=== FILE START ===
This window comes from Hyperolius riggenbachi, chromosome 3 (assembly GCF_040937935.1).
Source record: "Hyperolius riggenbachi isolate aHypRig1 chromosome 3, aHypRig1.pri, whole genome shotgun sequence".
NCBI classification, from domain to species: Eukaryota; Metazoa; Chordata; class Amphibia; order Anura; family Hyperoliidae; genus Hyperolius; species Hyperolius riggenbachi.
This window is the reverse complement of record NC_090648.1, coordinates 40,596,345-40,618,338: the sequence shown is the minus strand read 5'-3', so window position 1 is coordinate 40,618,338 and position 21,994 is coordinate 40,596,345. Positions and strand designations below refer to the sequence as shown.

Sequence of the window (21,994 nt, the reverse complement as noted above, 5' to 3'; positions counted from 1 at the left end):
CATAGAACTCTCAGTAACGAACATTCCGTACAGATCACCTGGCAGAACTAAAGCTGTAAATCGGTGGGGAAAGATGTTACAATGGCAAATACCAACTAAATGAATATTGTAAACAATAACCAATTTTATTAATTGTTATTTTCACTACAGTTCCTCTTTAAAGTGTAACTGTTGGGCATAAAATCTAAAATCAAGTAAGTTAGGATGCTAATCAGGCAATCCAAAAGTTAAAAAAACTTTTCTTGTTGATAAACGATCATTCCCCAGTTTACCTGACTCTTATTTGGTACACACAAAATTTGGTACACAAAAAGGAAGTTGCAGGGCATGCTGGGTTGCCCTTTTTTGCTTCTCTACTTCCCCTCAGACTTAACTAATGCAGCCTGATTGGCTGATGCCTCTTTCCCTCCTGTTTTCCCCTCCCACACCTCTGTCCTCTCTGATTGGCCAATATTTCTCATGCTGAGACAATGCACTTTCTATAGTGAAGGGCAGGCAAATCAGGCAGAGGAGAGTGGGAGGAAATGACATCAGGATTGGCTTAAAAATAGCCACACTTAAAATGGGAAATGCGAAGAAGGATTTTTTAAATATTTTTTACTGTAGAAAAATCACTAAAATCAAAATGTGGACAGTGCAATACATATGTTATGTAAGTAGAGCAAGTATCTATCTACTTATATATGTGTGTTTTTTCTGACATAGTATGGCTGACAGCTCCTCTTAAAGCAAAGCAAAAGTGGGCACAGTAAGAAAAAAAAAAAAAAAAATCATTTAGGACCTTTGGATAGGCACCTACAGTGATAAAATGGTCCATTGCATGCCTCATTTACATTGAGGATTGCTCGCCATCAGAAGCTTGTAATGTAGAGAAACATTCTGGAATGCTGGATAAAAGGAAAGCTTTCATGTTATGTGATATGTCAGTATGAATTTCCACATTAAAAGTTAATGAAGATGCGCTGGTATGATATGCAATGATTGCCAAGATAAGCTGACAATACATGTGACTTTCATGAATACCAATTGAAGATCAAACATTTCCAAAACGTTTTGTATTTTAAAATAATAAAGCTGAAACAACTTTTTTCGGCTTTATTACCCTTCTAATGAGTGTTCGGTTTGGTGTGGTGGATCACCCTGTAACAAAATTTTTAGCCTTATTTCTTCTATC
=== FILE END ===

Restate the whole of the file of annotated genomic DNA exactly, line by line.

This window comes from Hyperolius riggenbachi, chromosome 3 (assembly GCF_040937935.1).
Source record: "Hyperolius riggenbachi isolate aHypRig1 chromosome 3, aHypRig1.pri, whole genome shotgun sequence".
NCBI classification, from domain to species: Eukaryota; Metazoa; Chordata; class Amphibia; order Anura; family Hyperoliidae; genus Hyperolius; species Hyperolius riggenbachi.
This window is the reverse complement of record NC_090648.1, coordinates 40,596,345-40,618,338: the sequence shown is the minus strand read 5'-3', so window position 1 is coordinate 40,618,338 and position 21,994 is coordinate 40,596,345. Positions and strand designations below refer to the sequence as shown.

Sequence of the window (21,994 nt, the reverse complement as noted above, 5' to 3'; positions counted from 1 at the left end):
CATAGAACTCTCAGTAACGAACATTCCGTACAGATCACCTGGCAGAACTAAAGCTGTAAATCGGTGGGGAAAGATGTTACAATGGCAAATACCAACTAAATGAATATTGTAAACAATAACCAATTTTATTAATTGTTATTTTCACTACAGTTCCTCTTTAAAGTGTAACTGTTGGGCATAAAATCTAAAATCAAGTAAGTTAGGATGCTAATCAGGCAATCCAAAAGTTAAAAAAACTTTTCTTGTTGATAAACGATCATTCCCCAGTTTACCTGACTCTTATTTGGTACACACAAAATTTGGTACACAAAAAGGAAGTTGCAGGGCATGCTGGGTTGCCCTTTTTTGCTTCTCTACTTCCCCTCAGACTTAACTAATGCAGCCTGATTGGCTGATGCCTCTTTCCCTCCTGTTTTCCCCTCCCACACCTCTGTCCTCTCTGATTGGCCAATATTTCTCATGCTGAGACAATGCACTTTCTATAGTGAAGGGCAGGCAAATCAGGCAGAGGAGAGTGGGAGGAAATGACATCAGGATTGGCTTAAAAATAGCCACACTTAAAATGGGAAATGCGAAGAAGGATTTTTTAAATATTTTTTACTGTAGAAAAATCACTAAAATCAAAATGTGGACAGTGCAATACATATGTTATGTAAGTAGAGCAAGTATCTATCTACTTATATATGTGTGTTTTTTCTGACATAGTATGGCTGACAGCTCCTCTTAAAGCAAAGCAAAAGTGGGCACAGTAAGAAAAAAAAAAAAAAAAATCATTTAGGACCTTTGGATAGGCACCTACAGTGATAAAATGGTCCATTGCATGCCTCATTTACATTGAGGATTGCTCGCCATCAGAAGCTTGTAATGTAGAGAAACATTCTGGAATGCTGGATAAAAGGAAAGCTTTCATGTTATGTGATATGTCAGTATGAATTTCCACATTAAAAGTTAATGAAGATGCGCTGGTATGATATGCAATGATTGCCAAGATAAGCTGACAATACATGTGACTTTCATGAATACCAATTGAAGATCAAACATTTCCAAAACGTTTTGTATTTTAAAATAATAAAGCTGAAACAACTTTTTTCGGCTTTATTACCCTTCTAATGAGTGTTCGGTTTGGTGTGGTGGATCACCCTGTAACAAAATTTTTAGCCTTATTTCTTCTATC